Rejoicing in Prayer of Praise: two FSPA celebrate together in song
“Thou art the Holy Lord God; Thou art God of gods who alone does marvelous things; Thou art,” sang the passionate vocalist, “strong.”
“Is that the correct pitch?” asked the consummate coach, never taking her eyes off the highly-esteemed songstress in her sight. “Make ‘strong,’” she instructed, “strong.”
This singing voice sounded from Sister Rochelle Potaracke, a student teacher supervisor at Viterbo University whose vocals are a strong presence in many FSPA liturgies. And the teaching voice belongs to Sister Barbara Freed, a life-long musician who holds both a bachelor’s degree in violin (with a minor in music composition) from the University of Washington and a Master of Music from the Wisconsin Conservatory of Music in Milwaukee, Wis., and who, throughout her professional career, taught and directed and shared her gift of music with countless students. The two diviners of music never had the opportunity to collaborate until this session last summer when they practiced Sister Barbara’s original hymn Prayer of Praise in her home at Villa St. Joseph. Sister Rochelle says of Sister Barbara, “Her words and music—the strength, the flow, the fortitude—are absolutely beautiful.”
This musical forte was exulted last summer at the 36th Annual National Pastoral Music Convention in Washington, D.C., where Prayer of Praise (and also Psalm 139: Oh God, You Searched for Me composed by Sister Malinda Gerke) rang out with superb clarity. Of 35 pieces submitted by 14 different congregations only nine, including the selections by Sisters Barbara and Malinda, were chosen and performed.
This grand accomplishment shines light on Sister Barbara, the composition of whose ministry has been somewhat unsung until this recognition. Mary Thompson, FSPA liturgist and vice president of Musicians Serving Religious Communities, says “The song came right to my mind when the organization announced they were looking for original compositions, written by religious for various occasions, that communities might want to share with others in the group. I think,” expresses Mary, “it’s a lovely selection.”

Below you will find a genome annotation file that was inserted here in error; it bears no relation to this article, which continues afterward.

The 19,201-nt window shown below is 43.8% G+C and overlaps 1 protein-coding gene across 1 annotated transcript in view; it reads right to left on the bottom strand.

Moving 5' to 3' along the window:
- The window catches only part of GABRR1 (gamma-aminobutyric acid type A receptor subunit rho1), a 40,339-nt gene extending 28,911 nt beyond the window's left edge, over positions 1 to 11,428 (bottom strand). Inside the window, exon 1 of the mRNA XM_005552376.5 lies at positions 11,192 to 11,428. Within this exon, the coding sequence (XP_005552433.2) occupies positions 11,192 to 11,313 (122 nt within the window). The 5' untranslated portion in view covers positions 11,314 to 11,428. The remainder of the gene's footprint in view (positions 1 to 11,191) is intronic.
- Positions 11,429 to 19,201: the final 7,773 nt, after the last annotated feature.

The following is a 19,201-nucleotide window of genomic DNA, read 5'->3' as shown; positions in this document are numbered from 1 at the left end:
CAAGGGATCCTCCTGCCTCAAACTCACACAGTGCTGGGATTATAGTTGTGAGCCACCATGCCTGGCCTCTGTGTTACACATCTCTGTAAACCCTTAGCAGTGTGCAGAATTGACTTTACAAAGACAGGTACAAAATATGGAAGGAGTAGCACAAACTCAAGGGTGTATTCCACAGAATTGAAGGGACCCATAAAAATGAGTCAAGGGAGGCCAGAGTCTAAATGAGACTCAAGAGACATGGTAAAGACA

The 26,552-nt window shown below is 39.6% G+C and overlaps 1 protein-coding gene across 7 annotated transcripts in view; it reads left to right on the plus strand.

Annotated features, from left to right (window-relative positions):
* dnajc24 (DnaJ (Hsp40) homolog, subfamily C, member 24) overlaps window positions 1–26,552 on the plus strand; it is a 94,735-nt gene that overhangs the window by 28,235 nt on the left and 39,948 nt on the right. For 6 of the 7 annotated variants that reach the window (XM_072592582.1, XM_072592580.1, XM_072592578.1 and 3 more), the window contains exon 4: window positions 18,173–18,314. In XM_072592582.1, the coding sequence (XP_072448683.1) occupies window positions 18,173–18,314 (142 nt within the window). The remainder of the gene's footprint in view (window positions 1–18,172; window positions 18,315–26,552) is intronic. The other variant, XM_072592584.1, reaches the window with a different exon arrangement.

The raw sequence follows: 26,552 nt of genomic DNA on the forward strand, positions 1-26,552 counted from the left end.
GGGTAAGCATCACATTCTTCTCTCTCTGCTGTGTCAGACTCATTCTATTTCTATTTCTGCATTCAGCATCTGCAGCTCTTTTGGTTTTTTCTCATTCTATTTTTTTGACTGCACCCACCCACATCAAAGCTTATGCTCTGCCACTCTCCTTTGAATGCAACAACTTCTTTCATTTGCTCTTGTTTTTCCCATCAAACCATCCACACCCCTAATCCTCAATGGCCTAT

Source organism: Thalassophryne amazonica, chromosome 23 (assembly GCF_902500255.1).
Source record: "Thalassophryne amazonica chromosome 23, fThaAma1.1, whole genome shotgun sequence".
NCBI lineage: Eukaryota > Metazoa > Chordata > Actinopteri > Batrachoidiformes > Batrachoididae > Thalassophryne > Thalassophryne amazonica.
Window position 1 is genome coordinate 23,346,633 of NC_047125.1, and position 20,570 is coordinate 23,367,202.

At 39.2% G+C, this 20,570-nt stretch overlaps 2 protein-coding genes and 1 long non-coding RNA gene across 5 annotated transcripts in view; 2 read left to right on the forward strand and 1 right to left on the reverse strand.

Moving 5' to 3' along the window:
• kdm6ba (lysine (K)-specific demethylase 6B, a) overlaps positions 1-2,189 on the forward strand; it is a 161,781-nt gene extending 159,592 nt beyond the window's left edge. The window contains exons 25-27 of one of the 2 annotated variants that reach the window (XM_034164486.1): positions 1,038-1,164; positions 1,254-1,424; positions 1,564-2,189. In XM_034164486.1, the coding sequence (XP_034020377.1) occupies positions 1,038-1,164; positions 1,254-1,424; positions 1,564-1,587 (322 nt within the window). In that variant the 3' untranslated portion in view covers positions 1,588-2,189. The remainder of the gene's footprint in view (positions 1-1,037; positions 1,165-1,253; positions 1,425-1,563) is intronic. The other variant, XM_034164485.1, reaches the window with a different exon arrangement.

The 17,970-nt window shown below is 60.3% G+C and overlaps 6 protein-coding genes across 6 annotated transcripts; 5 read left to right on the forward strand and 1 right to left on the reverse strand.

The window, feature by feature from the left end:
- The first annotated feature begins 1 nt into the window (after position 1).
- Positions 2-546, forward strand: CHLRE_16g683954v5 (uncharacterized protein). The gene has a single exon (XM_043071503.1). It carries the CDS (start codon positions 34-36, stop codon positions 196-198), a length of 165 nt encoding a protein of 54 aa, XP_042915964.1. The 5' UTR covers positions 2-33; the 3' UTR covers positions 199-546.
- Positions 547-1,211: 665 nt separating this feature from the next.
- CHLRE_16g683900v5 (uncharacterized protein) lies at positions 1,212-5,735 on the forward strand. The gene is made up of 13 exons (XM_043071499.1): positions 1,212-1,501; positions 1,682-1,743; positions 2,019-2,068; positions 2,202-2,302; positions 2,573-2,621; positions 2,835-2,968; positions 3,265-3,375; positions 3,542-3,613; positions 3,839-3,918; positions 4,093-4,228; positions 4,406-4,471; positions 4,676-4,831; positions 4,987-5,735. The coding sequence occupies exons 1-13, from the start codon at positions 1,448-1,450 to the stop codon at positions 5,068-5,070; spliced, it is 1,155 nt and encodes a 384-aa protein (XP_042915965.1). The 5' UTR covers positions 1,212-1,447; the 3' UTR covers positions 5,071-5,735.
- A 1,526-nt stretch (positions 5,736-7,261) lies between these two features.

The constructive criticism Sister Barbara has for Sister Rochelle (“Keep it steady so all the vowels come out”) is perhaps even more remarkable than her body of work. She is continually quiet, mostly silent, in prayer and witness and life at Villa St. Joseph. Unspoken, though, until the words and the chords she composed stream to her ears. She succinctly sparks, positively on point, with every sounding note. Sister Rochelle recalls a visit to the Villa in 2012 when she sang “some of the old-time favorite hymns for the sisters in the chapel there. Many of the sisters who don’t often communicate also started to sing.” Sister Barbara, she recalls, was sitting a few pews behind the others, seemingly not engaged in the music, until the first strain of her Prayer of Praise began. “Her eyes opened up and she smiled, almost in tears.” She also, adds Sister Rochelle, “became agitated because the singers—who she believed she was conducting—had their backs to her.”
This extraordinary exchange last summer at the Villa—the one-on-one session for Sister Barbara, the teacher, and Sister Rochelle, the student—ended with the last notes of Prayer of Praise: “Great and Wonderful Lord God Almighty, loving and merciful Savior.” Sister Rochelle set aside the sheet music and helped Sister Barbara settle back into her chair. The composer became quiet again, conceivably in contemplation, yet forever strong in her divine hymn of praise for FSPA.